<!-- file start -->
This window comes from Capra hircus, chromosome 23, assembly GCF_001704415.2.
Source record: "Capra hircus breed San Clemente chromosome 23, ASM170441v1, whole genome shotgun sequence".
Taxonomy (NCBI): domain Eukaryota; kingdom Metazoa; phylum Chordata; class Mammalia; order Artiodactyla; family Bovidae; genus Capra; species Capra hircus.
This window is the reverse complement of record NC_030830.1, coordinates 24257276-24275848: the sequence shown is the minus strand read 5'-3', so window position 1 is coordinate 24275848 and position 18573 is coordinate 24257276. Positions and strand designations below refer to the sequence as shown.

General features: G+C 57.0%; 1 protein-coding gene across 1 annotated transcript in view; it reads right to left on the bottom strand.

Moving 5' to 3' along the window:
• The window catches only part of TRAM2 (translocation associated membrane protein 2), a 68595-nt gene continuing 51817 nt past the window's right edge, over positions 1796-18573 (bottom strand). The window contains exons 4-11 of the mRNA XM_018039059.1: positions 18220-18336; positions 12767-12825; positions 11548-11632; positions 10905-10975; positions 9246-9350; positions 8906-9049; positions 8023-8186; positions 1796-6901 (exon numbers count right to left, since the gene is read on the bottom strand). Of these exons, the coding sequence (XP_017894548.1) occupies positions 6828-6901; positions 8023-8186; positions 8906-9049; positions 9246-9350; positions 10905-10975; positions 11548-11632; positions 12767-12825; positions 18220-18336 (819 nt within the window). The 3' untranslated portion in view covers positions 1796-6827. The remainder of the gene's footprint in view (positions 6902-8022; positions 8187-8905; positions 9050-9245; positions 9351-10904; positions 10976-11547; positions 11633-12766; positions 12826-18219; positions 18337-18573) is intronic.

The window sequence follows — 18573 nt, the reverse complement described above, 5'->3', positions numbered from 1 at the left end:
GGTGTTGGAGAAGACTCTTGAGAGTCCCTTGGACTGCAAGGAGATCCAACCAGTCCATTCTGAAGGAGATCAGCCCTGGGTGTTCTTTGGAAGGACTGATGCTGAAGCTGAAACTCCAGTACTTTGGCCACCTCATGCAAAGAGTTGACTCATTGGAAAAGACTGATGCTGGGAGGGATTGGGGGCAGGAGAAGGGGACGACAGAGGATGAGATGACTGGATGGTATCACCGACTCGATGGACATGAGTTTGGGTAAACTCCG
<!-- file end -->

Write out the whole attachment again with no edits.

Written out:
This window comes from Capra hircus, chromosome 23, assembly GCF_001704415.2.
Source record: "Capra hircus breed San Clemente chromosome 23, ASM170441v1, whole genome shotgun sequence".
Taxonomy (NCBI): domain Eukaryota; kingdom Metazoa; phylum Chordata; class Mammalia; order Artiodactyla; family Bovidae; genus Capra; species Capra hircus.
This window is the reverse complement of record NC_030830.1, coordinates 24257276-24275848: the sequence shown is the minus strand read 5'-3', so window position 1 is coordinate 24275848 and position 18573 is coordinate 24257276. Positions and strand designations below refer to the sequence as shown.

General features: G+C 57.0%; 1 protein-coding gene across 1 annotated transcript in view; it reads right to left on the bottom strand.

Moving 5' to 3' along the window:
• The window catches only part of TRAM2 (translocation associated membrane protein 2), a 68595-nt gene continuing 51817 nt past the window's right edge, over positions 1796-18573 (bottom strand). The window contains exons 4-11 of the mRNA XM_018039059.1: positions 18220-18336; positions 12767-12825; positions 11548-11632; positions 10905-10975; positions 9246-9350; positions 8906-9049; positions 8023-8186; positions 1796-6901 (exon numbers count right to left, since the gene is read on the bottom strand). Of these exons, the coding sequence (XP_017894548.1) occupies positions 6828-6901; positions 8023-8186; positions 8906-9049; positions 9246-9350; positions 10905-10975; positions 11548-11632; positions 12767-12825; positions 18220-18336 (819 nt within the window). The 3' untranslated portion in view covers positions 1796-6827. The remainder of the gene's footprint in view (positions 6902-8022; positions 8187-8905; positions 9050-9245; positions 9351-10904; positions 10976-11547; positions 11633-12766; positions 12826-18219; positions 18337-18573) is intronic.

The window sequence follows — 18573 nt, the reverse complement described above, 5'->3', positions numbered from 1 at the left end:
GGTGTTGGAGAAGACTCTTGAGAGTCCCTTGGACTGCAAGGAGATCCAACCAGTCCATTCTGAAGGAGATCAGCCCTGGGTGTTCTTTGGAAGGACTGATGCTGAAGCTGAAACTCCAGTACTTTGGCCACCTCATGCAAAGAGTTGACTCATTGGAAAAGACTGATGCTGGGAGGGATTGGGGGCAGGAGAAGGGGACGACAGAGGATGAGATGACTGGATGGTATCACCGACTCGATGGACATGAGTTTGGGTAAACTCCG